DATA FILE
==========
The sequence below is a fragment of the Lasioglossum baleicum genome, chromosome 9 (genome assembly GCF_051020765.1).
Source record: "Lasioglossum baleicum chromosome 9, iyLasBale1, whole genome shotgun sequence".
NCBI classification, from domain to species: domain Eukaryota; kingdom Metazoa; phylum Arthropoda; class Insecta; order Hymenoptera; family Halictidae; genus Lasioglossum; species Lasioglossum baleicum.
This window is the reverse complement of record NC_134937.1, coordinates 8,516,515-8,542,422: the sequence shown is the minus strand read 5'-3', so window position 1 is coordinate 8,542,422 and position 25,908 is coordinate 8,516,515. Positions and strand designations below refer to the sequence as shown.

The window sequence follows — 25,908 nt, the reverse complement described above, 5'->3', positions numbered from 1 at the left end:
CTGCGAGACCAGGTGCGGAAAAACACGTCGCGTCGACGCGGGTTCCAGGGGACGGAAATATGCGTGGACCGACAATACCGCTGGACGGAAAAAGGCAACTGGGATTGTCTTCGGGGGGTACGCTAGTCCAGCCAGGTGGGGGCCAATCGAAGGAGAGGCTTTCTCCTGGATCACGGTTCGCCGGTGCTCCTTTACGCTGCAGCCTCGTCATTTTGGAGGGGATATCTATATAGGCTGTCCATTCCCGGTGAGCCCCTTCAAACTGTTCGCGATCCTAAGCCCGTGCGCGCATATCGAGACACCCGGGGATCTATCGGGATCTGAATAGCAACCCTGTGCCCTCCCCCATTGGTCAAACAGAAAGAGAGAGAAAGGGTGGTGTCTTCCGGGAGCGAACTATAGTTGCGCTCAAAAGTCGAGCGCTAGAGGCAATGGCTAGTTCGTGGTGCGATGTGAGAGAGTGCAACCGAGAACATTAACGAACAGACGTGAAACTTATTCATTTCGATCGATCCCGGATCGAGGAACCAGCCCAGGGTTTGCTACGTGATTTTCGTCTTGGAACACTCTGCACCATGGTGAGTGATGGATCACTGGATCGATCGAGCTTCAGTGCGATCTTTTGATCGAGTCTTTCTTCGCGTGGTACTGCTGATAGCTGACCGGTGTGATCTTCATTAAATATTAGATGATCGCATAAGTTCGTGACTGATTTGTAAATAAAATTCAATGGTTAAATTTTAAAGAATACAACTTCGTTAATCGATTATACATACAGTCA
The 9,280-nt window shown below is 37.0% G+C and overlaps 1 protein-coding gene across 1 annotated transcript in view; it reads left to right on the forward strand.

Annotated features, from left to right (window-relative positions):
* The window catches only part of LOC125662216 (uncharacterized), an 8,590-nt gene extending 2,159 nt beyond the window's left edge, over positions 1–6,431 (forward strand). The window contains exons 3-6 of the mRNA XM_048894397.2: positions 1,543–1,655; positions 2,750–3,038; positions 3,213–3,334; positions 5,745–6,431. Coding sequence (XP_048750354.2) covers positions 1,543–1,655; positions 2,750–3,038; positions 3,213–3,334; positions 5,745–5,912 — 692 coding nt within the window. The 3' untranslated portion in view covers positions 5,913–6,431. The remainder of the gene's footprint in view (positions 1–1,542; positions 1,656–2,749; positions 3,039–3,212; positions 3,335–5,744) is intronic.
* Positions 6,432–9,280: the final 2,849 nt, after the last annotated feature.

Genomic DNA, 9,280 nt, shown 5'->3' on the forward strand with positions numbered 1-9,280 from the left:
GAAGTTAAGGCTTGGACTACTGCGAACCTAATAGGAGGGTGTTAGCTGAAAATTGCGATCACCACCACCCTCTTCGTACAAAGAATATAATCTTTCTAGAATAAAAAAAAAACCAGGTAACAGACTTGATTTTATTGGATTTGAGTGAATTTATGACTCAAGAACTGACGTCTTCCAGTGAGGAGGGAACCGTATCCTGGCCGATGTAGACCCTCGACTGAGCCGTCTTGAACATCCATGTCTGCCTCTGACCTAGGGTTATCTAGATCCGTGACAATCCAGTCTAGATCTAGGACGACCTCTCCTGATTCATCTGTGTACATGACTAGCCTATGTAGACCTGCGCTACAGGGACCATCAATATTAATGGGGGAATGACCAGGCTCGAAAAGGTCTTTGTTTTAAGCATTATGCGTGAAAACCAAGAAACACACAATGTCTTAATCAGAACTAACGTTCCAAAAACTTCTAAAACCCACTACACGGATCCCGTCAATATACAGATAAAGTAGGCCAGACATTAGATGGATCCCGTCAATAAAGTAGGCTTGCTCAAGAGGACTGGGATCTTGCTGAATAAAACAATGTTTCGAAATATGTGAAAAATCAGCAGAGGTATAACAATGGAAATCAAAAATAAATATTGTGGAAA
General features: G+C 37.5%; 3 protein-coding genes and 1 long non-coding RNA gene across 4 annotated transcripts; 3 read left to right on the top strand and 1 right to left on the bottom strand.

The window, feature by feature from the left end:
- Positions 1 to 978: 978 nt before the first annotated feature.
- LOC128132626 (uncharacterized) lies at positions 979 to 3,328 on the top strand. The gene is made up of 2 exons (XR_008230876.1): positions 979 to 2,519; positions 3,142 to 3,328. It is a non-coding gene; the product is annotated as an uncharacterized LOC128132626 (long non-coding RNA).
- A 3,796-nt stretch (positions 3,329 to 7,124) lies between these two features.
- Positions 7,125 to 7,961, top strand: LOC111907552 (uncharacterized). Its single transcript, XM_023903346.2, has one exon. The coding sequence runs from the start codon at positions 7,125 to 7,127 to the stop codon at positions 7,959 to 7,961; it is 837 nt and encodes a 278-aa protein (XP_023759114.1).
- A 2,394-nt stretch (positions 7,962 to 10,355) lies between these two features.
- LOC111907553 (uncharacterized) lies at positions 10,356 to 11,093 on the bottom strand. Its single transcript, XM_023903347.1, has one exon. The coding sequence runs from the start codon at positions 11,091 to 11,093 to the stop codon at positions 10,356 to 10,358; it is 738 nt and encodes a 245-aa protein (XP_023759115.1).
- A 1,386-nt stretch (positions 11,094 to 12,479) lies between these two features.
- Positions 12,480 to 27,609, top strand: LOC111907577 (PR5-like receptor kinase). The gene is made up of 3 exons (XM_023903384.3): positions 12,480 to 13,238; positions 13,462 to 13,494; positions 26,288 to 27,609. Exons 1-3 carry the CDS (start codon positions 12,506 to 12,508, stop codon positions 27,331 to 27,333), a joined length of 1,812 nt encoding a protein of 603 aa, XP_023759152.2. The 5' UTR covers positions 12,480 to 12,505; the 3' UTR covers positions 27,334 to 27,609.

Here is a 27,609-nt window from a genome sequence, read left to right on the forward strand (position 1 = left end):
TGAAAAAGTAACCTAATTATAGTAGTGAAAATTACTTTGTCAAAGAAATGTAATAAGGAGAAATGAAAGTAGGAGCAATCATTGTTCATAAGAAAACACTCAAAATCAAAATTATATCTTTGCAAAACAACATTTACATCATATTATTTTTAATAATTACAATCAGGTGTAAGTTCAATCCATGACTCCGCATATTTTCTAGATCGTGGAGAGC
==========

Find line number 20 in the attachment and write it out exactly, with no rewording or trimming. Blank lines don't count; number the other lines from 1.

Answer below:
- LOC111907553 (uncharacterized) lies at positions 10,356 to 11,093 on the bottom strand. Its single transcript, XM_023903347.1, has one exon. The coding sequence runs from the start codon at positions 11,091 to 11,093 to the stop codon at positions 10,356 to 10,358; it is 738 nt and encodes a 245-aa protein (XP_023759115.1).